“Law, Liberty and Morality”: Fifty Years On

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    Law, Liberty and Morality: Fifty Years On

    Massimo Renzo

    Published online: 10 July 2013 Springer Science+Business Media Dordrecht 2013

    In 1962 H.L.A. Hart delivered the prestigious Harry Camp Lectures at Stanford University.

    The three lectures were published the following year with the title of Law, Liberty and

    Morality and were soon recognized as one of Harts most important contributions to legal

    and political philosophy. The context in which the lectures were written is well known. In

    the autumn of 1957 the Report of the Committee on Homosexual Offences and Prostitu-

    tion, known as the Wolfenden Report, was published in London. The report stated that

    homosexual behaviour between consenting adults in private should not be a criminal

    offence, and that there must remain a realm of private morality and immorality which is,

    in brief and crude terms, not the laws business. Lord Devlin, a prominent conservative

    judge, criticized the Report by arguing that since a societys existence depends on the

    maintenance of a core set of shared political and moral values, any conduct that threatens

    these values thereby threatens the very existence of the society built around them. Conduct

    of this sort, Devlin argued, cannot be considered purely private and therefore is the

    legitimate target of criminal law sanctions.

    Law, Liberty and Morality was written as a response to Devlins arguments. Hart

    criticized the connection instituted by Devlin between immorality and social disintegra-

    tion and defended the view that the only purposes for which criminal law sanctions can be

    legitimately inflicted are preventing harm or offense to others and (in some cases) pre-

    venting harm to self. Harts view is widely recognized, both by its defenders and by its

    critics, as the most powerful formulation that the liberal position had received since J.S.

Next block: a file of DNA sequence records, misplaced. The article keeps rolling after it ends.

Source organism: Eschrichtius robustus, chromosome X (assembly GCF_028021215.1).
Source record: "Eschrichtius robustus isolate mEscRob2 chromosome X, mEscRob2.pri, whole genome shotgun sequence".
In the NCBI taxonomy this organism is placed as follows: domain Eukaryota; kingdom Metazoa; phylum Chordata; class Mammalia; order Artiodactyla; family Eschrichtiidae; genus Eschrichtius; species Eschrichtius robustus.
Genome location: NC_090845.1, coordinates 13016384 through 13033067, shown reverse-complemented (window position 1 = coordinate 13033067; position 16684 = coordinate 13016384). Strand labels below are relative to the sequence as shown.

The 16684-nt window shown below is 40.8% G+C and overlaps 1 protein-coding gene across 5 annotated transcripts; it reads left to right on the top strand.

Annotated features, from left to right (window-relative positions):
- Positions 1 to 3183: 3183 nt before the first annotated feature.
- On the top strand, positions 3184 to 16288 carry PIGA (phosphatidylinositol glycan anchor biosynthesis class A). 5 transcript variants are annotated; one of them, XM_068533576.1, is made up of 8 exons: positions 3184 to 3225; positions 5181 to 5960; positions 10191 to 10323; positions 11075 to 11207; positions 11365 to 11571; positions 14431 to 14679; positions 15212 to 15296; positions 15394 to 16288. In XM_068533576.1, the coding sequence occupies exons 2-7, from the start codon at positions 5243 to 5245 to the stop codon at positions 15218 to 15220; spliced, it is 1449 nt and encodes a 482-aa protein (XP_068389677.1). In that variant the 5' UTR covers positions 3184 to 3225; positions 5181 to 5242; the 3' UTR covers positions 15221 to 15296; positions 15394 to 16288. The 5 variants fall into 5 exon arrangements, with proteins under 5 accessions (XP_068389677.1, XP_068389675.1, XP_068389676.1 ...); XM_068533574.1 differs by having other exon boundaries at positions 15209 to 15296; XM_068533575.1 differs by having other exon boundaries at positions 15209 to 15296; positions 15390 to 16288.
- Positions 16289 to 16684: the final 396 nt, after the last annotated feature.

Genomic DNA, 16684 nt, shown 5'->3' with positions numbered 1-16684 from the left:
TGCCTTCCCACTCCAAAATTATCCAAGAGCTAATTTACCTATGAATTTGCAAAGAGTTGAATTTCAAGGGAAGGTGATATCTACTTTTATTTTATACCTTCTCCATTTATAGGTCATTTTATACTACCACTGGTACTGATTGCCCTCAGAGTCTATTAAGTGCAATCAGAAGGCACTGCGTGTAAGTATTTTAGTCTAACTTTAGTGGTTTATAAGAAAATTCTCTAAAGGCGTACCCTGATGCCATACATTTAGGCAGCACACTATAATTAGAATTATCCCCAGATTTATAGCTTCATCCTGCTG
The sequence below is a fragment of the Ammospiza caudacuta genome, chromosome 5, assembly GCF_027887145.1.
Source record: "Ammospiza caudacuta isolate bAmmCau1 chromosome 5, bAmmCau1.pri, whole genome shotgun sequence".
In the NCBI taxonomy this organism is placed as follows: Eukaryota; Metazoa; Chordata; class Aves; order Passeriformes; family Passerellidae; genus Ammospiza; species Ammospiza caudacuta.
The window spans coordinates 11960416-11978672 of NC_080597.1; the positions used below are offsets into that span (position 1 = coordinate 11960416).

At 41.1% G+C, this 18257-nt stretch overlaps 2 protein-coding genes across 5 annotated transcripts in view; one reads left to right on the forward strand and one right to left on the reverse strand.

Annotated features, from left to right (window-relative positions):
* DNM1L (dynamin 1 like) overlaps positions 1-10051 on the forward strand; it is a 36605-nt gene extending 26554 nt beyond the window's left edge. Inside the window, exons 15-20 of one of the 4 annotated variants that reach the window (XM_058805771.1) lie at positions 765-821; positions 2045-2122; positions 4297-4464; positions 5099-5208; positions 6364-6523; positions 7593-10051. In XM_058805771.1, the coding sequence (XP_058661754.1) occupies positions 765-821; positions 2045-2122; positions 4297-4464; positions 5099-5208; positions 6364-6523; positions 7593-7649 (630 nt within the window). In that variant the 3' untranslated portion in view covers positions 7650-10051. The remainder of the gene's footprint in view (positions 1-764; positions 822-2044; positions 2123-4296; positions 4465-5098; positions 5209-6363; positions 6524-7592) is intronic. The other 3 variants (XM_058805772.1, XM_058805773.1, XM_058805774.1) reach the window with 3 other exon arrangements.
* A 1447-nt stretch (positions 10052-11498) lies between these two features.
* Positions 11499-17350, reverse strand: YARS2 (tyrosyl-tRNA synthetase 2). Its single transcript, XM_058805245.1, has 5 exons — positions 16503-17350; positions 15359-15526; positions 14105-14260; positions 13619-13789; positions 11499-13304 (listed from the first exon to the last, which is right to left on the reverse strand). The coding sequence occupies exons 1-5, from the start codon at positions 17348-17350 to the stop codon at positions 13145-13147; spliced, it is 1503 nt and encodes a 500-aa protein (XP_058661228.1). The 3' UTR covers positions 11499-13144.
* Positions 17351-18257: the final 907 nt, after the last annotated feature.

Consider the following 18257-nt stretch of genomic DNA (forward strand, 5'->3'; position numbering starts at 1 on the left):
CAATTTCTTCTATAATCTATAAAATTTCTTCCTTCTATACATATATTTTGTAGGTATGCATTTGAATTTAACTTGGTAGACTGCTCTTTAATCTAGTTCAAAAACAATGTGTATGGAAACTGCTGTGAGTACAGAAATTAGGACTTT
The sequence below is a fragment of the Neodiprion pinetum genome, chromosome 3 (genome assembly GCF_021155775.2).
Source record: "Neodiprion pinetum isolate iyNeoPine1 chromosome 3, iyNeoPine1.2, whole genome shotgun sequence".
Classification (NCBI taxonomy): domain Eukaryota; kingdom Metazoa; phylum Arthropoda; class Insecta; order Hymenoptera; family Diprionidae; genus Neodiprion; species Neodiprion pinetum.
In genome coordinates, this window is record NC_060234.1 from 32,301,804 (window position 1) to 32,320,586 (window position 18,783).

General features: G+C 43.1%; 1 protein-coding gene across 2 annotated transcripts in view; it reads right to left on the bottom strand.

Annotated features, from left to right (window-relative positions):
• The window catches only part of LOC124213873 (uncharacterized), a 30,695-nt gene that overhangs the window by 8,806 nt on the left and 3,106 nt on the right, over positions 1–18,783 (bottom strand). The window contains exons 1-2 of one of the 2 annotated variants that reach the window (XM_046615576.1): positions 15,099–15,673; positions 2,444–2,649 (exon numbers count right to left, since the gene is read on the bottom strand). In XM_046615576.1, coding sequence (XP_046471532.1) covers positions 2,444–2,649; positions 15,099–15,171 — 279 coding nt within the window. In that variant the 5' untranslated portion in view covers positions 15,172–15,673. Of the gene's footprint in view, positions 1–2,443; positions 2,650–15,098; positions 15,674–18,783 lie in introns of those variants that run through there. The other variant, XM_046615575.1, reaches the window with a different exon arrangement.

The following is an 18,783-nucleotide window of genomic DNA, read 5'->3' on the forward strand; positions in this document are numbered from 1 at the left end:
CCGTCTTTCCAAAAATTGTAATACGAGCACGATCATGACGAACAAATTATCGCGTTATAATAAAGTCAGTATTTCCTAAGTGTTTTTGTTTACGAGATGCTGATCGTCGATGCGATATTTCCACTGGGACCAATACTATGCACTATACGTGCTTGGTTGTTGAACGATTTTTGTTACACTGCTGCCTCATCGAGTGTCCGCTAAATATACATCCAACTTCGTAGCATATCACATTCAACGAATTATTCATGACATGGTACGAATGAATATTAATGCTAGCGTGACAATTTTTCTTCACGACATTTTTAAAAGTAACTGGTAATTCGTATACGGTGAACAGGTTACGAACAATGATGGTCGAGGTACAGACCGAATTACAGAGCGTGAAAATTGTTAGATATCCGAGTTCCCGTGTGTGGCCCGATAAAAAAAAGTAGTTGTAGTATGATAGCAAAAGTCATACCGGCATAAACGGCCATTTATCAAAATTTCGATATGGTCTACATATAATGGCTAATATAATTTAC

Mills On Liberty, and its influence on the philosophical debate of the last 50 years can

    hardly be overestimated.

    The contributions to this symposium take a fresh look at this debate with the aim of

    critically engaging with the position originally defended by Hart as well as exploring new

    solutions to some of the issues that were raised in his exchange with Devlin. The first

    paper, by Jeffrie Murphy, closely focuses on Law, Liberty and Morality, raising some

    M. Renzo (&)Department of Philosophy, University of Warwick, Social Sciences Building,Coventry CV4 7AL, UKe-mail: m.renzo@warwick.ac.uk


    Crim Law and Philos (2013) 7:417418DOI 10.1007/s11572-013-9244-7

  • problems with the way in which vice and sexual liberty are discussed in Harts text. Most

    of the remaining contributions, by Richard Arneson, Steven Wall, Leslie Green, Peter De

    Marneffe, and Danny Scoccia outline new ways of addressing some of the issues originally

    raised by Hart and move the debate forward by considering new approaches to the question

    of whether law can ever be employed to enforce morality. The last paper, by Mario

    Ricciardi, is an historical reconstruction of the place that Law, Liberty and Morality

    occupies within Harts production, and particularly of the relationship between the volume

    and some of Harts ideas on individual freedom defended in previous work. All the essays,

    even those more critical toward Harts views, reveal how pervasive the influence of his

    ideas still is. All are a testimony to the enduring value of his work.

    418 Crim Law and Philos (2013) 7:417418


    Law, Liberty and Morality: Fifty Years On